Low-level offenders are to be let off menial duties so they can re-erect toppled gravestones in city cemeteries instead.
They will be repairing broken and vandalised stones, as well as some of those laid flat as a result of a controversial health and safety drive by the city council.
Groups of offenders, aged between 22 and 40, will undertake work at the city's Liberton Cemetery as part of a pilot scheme backed by the Scottish Government.
Justice Secretary Kenny MacAskill, who was due to launch the scheme at Liberton today, said the programme would provide a service to the local community and ensure offenders carried out some "tough manual labour".
He said: "Cemeteries should be a place of quiet reflection, a place to pay your respects and to remember loved ones lost.
"Unfortunately, the scene at many cemeteries in Edinburgh, and more widely across Scotland, is one of fallen and broken headstones. That is unacceptable, it's a bugbear of many communities up and down the country, and this project will see action being taken to rectify it.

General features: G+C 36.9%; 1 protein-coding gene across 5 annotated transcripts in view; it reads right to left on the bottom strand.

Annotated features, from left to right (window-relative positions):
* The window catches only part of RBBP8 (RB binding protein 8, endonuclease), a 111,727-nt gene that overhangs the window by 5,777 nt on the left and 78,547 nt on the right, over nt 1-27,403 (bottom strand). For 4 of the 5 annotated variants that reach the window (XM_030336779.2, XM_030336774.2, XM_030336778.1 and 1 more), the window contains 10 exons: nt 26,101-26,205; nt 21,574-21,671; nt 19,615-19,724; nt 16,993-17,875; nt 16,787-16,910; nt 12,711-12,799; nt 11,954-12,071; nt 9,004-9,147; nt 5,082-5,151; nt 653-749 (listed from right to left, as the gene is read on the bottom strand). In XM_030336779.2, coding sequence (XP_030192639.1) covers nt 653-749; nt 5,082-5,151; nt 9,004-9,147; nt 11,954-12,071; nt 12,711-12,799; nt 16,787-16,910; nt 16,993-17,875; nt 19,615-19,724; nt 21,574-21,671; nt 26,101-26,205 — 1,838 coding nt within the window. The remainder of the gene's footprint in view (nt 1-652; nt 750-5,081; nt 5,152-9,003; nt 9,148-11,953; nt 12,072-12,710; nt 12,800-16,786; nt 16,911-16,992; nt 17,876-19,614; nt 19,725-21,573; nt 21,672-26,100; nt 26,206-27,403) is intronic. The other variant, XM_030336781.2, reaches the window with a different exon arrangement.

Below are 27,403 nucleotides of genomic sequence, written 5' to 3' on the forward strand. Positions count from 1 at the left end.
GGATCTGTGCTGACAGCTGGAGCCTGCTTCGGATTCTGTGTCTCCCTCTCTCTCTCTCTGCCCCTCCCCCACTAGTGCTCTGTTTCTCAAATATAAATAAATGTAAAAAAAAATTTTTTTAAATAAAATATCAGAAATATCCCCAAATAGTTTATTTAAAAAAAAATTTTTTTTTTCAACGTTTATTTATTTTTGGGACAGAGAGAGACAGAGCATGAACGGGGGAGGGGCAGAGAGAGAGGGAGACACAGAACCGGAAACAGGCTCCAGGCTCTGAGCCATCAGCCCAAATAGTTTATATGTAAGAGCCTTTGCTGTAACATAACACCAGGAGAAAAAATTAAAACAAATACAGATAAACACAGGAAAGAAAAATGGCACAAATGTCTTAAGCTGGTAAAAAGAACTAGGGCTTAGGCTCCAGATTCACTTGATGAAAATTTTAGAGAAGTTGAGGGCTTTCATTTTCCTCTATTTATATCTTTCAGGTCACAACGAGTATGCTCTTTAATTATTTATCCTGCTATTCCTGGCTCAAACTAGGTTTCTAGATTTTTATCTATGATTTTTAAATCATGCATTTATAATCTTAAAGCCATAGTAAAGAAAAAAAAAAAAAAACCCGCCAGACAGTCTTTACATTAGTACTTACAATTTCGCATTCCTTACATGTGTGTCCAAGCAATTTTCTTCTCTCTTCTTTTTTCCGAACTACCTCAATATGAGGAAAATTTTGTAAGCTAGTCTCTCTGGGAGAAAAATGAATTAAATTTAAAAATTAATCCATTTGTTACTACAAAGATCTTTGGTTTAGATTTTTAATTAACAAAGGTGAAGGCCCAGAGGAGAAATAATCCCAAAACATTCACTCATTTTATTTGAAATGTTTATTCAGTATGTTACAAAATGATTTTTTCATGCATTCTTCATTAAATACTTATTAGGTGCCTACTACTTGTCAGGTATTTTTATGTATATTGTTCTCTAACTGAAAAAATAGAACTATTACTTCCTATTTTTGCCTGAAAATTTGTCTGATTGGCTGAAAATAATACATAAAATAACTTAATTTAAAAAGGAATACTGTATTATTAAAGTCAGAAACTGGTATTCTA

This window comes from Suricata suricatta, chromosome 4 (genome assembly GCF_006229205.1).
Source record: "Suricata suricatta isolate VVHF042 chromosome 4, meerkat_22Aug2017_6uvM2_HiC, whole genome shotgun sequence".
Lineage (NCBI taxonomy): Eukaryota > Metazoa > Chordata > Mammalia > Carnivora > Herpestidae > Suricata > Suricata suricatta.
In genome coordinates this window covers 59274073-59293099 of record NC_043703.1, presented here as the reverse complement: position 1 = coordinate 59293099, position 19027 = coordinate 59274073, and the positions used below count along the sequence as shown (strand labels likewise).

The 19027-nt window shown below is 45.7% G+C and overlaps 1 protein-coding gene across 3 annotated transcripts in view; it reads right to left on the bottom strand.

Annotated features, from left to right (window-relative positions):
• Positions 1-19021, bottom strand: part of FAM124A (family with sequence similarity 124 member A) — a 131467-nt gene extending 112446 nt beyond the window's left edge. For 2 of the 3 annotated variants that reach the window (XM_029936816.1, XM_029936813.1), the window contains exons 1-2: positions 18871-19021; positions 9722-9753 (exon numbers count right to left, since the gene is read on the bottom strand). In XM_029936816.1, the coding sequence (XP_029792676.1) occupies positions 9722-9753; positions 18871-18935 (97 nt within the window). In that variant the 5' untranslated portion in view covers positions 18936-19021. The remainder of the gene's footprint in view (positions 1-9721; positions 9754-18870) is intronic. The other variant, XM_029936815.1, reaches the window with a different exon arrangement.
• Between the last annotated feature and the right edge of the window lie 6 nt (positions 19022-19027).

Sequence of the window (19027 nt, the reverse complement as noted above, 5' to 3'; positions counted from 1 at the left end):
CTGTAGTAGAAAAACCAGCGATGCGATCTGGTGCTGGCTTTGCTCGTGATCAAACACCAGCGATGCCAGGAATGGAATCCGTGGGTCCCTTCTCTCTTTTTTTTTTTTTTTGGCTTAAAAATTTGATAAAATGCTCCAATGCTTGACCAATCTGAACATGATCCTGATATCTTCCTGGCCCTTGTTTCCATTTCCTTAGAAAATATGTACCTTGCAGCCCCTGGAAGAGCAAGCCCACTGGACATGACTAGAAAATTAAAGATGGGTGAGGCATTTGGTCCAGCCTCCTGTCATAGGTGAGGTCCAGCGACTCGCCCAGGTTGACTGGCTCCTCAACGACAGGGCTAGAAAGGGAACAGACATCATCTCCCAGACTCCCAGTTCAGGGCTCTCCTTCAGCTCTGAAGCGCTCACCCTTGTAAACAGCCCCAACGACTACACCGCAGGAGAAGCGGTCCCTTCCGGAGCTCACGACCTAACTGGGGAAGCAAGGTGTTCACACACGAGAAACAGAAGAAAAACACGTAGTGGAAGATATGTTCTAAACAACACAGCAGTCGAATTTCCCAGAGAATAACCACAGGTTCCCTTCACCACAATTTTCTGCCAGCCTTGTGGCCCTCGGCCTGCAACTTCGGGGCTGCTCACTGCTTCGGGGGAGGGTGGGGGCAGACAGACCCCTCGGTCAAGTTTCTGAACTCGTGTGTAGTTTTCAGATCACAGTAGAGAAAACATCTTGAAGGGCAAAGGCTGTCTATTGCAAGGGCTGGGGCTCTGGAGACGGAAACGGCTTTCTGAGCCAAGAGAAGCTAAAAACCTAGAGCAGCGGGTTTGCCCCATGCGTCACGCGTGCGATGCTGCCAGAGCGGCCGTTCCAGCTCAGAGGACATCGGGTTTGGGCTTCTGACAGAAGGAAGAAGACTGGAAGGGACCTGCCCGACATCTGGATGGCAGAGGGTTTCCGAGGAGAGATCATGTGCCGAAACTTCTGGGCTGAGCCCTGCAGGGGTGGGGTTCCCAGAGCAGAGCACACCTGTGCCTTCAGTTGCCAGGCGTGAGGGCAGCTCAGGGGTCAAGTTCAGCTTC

"The council and church workers do their best, but finding the resources and labour required to carry out these repairs is often a real struggle for many."
He added: "We want to get these offenders out doing some hard work, carrying out tough manual labour to repay their dues to the community they've harmed, whilst delivering improvements which the community will benefit from."
Mr MacAskill said that if it proves successful, he would like to see the scheme rolled out across Scotland, coupled with projects to remove the graffiti which taints many headstones.
He said: "This is exactly the kind of initiative we want to see more of. Edinburgh City Council are to be congratulated, but this is a common problem for many communities across Scotland and I'm sure other local authorities may look at this and want to follow suit.
"The statistics are clear and show that short-term prison sentences do not work for low-level offenders. Three quarters of those given a short term prison term go on to re-offend within two years of getting out, whereas three out of five given a community-based sentence do not.
Full story by RORY REYNOLDS in Edinburgh Evening News
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